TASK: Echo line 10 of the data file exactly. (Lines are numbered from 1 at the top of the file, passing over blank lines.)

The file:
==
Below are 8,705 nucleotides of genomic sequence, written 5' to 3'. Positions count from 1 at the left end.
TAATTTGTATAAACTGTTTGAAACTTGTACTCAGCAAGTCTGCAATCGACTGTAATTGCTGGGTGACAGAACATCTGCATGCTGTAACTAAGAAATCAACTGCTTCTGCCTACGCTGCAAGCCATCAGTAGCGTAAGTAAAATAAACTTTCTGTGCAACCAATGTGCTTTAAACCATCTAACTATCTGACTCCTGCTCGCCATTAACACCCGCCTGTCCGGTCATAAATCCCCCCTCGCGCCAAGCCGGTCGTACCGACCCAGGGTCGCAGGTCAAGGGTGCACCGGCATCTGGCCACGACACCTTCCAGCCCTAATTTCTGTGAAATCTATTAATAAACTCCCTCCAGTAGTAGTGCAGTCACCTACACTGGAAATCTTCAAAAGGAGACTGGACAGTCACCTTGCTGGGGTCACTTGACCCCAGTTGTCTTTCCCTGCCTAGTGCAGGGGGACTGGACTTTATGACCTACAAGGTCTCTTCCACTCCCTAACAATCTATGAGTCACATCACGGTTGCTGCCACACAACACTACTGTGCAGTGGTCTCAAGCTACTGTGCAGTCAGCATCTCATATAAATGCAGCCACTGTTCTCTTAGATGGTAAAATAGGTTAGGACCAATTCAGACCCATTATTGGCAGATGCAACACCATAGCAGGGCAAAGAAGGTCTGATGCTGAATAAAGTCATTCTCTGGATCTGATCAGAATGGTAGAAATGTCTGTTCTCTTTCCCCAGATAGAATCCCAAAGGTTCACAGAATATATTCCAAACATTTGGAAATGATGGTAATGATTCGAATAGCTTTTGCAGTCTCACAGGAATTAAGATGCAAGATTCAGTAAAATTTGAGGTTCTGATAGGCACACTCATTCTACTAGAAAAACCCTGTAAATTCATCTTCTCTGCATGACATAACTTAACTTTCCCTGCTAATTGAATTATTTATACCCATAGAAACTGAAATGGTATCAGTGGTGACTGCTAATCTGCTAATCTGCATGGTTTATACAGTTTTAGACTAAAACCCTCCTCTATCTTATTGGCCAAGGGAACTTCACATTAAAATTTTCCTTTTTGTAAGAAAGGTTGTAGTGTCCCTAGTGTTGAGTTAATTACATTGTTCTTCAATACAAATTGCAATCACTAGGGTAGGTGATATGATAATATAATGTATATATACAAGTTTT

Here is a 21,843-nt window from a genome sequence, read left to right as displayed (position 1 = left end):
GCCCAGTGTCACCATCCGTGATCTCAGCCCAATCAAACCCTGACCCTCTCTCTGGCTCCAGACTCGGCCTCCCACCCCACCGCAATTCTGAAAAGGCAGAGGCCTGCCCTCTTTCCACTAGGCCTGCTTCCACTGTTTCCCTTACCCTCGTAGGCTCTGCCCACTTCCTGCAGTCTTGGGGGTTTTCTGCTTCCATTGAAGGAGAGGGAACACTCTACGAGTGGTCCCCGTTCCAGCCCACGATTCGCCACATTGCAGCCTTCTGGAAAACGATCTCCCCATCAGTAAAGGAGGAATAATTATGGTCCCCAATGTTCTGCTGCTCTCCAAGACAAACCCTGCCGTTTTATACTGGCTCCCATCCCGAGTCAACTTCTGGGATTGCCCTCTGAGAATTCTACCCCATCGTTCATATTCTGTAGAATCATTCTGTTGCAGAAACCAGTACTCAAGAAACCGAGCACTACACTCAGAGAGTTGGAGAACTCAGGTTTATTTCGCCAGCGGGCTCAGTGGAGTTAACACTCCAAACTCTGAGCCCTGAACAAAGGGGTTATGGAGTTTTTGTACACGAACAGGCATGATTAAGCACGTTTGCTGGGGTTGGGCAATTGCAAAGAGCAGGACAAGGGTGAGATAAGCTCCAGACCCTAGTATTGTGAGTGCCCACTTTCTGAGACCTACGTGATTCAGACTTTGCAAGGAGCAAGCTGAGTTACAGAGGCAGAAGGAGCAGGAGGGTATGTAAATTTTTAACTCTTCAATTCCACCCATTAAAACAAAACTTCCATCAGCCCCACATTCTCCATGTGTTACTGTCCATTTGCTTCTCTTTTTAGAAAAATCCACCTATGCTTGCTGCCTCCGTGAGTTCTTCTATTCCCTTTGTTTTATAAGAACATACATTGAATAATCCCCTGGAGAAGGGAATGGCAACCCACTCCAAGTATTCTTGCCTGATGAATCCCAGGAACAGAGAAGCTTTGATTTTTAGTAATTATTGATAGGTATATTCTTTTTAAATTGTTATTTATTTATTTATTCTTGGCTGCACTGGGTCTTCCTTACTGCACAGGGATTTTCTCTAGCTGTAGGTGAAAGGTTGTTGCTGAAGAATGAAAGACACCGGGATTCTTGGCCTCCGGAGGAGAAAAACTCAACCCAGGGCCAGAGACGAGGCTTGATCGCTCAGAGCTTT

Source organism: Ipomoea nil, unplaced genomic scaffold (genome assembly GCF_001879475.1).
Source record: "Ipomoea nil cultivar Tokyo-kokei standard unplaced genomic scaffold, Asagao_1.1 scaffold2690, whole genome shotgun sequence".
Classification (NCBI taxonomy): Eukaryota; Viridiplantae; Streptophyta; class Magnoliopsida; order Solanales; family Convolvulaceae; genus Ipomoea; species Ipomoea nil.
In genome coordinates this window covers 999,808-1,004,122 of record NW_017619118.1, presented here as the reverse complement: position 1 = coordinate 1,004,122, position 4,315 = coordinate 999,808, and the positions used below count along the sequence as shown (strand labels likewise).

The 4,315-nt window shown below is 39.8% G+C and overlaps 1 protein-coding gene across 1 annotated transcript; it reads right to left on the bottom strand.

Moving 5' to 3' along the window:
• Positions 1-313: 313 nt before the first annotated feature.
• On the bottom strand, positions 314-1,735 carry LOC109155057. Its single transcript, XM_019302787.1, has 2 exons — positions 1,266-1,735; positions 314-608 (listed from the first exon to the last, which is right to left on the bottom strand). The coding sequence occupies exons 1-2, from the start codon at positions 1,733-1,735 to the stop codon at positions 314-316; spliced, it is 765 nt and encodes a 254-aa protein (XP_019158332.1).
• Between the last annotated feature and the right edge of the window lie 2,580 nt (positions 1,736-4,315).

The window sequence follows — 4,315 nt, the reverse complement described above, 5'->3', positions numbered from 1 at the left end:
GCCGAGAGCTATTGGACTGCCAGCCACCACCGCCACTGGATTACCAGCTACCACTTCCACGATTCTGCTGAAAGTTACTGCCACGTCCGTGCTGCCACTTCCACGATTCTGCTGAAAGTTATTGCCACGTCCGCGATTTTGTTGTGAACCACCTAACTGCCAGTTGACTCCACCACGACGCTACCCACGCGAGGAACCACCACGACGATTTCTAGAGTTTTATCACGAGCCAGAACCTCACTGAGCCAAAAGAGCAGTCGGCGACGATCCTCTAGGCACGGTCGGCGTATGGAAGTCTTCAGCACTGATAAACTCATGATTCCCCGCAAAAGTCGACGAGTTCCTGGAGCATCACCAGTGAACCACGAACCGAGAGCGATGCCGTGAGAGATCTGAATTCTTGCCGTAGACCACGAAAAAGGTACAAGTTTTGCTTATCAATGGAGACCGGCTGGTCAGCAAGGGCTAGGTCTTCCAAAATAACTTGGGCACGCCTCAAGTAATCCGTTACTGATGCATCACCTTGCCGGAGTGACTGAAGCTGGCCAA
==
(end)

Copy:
Moving 5' to 3' along the window: